How the APF Scheduler Works

The Basic Selection Loop

The APF Scheduler currently follows the steps below. Items in bold are part of the Target Specification.

  1. Select all non-calibration stars (removes B stars and others.)
  2. Mark the previous target, if any, as observed or attempted
  3. Remove all targets that have been observed within their desired cadence window, cad, - note that stars can reappear in a night if need be by have that value be small enough, also remove targets that were attempted but failed
  4. Remove targets that are too close to the moon, which is a time dependent value from 15 to 25 degrees depending linearly on the phase
  5. Remove observations that will be finished after sunrise. When within 20 minutes of sunrise, all 20 minute observations are kept (An observation has a duration of texp multiplied by nexp)
  6. Remove all stars that are below the horizon or will be at the end of the exposure, or will pass above an elevation of 85 degrees during the exposure.
  7. Remove faint stars (V >9) if poor seeing or poor transparency
  8. Rank the remaining targets by priority. The final priority is based on the grade assigned by the TAC, the internal priority assigned by the observer pri, and finally whether or not the program has exceeded its allocation for the night, see below
  9. All remaining targets at the highest priority are compared. The target closest to transiting the meridian is then selected.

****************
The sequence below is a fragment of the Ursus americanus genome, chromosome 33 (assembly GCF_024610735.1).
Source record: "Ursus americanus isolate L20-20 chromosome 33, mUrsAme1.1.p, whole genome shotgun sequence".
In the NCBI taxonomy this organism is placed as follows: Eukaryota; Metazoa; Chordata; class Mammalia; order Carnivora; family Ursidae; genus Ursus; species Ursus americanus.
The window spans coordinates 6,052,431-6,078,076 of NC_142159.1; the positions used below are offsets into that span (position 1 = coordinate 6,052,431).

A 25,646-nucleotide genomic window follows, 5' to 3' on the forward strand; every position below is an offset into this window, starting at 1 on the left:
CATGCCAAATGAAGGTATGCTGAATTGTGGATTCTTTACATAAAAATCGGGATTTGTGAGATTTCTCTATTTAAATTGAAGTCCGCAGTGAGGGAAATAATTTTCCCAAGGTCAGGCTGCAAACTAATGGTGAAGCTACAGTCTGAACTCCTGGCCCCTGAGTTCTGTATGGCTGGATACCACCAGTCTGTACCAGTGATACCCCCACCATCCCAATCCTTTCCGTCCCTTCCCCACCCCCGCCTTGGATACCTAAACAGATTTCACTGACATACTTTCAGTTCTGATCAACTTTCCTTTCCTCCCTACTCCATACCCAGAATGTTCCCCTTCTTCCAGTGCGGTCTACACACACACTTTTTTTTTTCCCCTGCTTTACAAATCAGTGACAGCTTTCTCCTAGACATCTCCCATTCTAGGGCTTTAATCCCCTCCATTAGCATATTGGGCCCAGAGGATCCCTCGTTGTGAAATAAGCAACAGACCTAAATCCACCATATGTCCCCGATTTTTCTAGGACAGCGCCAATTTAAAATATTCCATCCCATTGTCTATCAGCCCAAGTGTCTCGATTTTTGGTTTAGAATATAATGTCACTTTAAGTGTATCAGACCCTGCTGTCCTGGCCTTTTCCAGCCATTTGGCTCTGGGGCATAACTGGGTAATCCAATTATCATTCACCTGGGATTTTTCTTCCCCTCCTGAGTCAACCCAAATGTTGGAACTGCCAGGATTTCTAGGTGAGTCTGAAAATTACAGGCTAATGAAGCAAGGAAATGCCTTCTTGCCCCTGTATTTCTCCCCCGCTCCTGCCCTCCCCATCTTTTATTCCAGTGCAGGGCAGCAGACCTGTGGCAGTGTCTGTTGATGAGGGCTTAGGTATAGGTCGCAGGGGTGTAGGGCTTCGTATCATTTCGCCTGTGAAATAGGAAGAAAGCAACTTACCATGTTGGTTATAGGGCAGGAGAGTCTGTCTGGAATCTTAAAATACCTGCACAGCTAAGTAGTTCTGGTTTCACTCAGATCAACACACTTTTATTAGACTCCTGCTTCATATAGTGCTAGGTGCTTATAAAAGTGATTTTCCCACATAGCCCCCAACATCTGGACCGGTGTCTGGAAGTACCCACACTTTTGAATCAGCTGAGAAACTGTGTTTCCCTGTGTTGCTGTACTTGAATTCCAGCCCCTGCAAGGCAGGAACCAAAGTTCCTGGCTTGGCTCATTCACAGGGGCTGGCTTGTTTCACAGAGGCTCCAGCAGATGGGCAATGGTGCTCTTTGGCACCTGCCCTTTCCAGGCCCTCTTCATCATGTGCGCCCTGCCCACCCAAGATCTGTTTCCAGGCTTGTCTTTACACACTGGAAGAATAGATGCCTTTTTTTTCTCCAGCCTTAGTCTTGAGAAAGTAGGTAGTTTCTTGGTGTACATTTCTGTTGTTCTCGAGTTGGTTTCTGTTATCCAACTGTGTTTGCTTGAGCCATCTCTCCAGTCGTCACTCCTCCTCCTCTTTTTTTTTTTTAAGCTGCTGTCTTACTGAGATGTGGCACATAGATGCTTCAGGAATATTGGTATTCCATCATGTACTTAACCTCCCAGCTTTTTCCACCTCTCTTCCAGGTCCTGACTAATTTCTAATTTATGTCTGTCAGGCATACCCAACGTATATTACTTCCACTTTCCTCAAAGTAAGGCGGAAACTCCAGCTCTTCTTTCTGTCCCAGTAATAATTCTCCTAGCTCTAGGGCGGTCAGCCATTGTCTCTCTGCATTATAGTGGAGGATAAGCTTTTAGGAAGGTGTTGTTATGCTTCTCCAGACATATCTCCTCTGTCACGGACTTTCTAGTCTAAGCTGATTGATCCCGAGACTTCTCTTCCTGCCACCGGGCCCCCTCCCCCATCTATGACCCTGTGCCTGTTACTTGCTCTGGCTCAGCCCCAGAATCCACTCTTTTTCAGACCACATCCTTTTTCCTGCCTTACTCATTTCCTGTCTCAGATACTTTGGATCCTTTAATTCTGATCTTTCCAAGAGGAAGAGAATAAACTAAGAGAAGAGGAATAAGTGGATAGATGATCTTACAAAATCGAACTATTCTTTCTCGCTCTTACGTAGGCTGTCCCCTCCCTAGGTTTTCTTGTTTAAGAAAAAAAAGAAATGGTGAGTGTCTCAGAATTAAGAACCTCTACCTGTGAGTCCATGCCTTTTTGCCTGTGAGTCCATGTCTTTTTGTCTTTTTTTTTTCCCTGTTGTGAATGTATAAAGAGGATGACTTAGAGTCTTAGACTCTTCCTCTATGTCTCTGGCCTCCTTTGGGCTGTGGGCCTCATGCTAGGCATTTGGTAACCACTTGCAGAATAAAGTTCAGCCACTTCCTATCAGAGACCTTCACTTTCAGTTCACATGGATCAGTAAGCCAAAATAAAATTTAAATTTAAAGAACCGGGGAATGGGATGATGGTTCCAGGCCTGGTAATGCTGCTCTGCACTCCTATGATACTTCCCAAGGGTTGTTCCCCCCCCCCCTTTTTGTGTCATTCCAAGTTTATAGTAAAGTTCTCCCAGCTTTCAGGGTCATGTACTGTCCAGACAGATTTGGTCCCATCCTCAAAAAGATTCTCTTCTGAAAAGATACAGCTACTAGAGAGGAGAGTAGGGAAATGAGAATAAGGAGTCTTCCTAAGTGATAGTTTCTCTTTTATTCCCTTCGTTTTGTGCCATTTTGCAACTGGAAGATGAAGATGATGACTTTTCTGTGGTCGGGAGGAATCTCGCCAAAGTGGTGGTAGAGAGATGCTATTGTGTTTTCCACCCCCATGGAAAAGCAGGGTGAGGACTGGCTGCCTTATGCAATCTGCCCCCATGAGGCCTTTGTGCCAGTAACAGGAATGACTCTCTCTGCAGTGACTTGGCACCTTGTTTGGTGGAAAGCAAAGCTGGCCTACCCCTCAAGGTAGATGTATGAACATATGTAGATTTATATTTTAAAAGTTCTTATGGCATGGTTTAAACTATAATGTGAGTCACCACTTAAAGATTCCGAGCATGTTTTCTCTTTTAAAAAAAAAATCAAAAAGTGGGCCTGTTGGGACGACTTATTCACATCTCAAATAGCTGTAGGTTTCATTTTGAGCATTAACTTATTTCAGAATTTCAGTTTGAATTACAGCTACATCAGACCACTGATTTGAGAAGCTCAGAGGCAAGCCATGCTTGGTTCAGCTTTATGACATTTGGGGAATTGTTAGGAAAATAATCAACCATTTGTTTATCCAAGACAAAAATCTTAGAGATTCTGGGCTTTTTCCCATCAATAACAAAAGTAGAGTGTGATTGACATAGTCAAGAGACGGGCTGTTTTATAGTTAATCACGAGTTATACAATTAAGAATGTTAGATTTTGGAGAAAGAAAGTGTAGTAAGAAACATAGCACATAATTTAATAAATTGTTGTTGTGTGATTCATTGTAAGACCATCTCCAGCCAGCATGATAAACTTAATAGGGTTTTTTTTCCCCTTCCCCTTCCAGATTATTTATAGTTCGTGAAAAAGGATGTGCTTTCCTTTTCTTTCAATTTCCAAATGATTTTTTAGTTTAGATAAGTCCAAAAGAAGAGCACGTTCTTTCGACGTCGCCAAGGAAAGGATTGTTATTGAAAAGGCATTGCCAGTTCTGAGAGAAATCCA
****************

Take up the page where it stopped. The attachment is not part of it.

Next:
Components of the Scheduler that Control Target Priority

The scheduler has three pieces that determine the ranks or priorities of a target

  • Program Grade
  • Internal Priority
  • Allocated Fraction of the Night to a Program

Grade and fraction of the night are allocated by the APF TAC. The grade is the most important and the internal priority can never be high enough to move a target from one grade to another. Within a given grade, internal priorities are used to determine which star has the highest priority.

Programs are allocated fractions of a night. The program fraction is proportional to the total allocation of hours for 1000 hour semester. The minimum fraction is set to 10%, however.

The fraction used by a program is only computed after the most recent observation.Therefore, a program is turned off when the fraction is exceeded. A small program that needs, for example, a one hour observations will also be able to conduct those observations even if the nightly fraction would fall below that. Once the observation is made, however, the program cannot take any more data for that night.


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